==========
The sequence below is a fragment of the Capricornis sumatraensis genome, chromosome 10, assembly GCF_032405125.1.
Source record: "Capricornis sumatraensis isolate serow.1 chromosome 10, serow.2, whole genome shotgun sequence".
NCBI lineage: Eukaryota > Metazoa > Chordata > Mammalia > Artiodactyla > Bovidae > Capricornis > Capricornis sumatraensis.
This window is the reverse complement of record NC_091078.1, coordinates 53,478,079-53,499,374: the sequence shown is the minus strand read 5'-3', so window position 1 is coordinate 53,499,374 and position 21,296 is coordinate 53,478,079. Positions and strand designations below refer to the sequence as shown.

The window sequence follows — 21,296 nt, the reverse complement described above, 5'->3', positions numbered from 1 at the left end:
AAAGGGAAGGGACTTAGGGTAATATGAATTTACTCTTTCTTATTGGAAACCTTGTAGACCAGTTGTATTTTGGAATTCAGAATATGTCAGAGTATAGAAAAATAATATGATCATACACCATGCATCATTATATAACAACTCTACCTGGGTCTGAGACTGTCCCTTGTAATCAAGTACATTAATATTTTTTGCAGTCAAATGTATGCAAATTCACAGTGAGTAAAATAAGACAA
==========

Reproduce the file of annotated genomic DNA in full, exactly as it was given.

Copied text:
The sequence below is a fragment of the Capricornis sumatraensis genome, chromosome 10, assembly GCF_032405125.1.
Source record: "Capricornis sumatraensis isolate serow.1 chromosome 10, serow.2, whole genome shotgun sequence".
NCBI lineage: Eukaryota > Metazoa > Chordata > Mammalia > Artiodactyla > Bovidae > Capricornis > Capricornis sumatraensis.
This window is the reverse complement of record NC_091078.1, coordinates 53,478,079-53,499,374: the sequence shown is the minus strand read 5'-3', so window position 1 is coordinate 53,499,374 and position 21,296 is coordinate 53,478,079. Positions and strand designations below refer to the sequence as shown.

The window sequence follows — 21,296 nt, the reverse complement described above, 5'->3', positions numbered from 1 at the left end:
AAAGGGAAGGGACTTAGGGTAATATGAATTTACTCTTTCTTATTGGAAACCTTGTAGACCAGTTGTATTTTGGAATTCAGAATATGTCAGAGTATAGAAAAATAATATGATCATACACCATGCATCATTATATAACAACTCTACCTGGGTCTGAGACTGTCCCTTGTAATCAAGTACATTAATATTTTTTGCAGTCAAATGTATGCAAATTCACAGTGAGTAAAATAAGACAA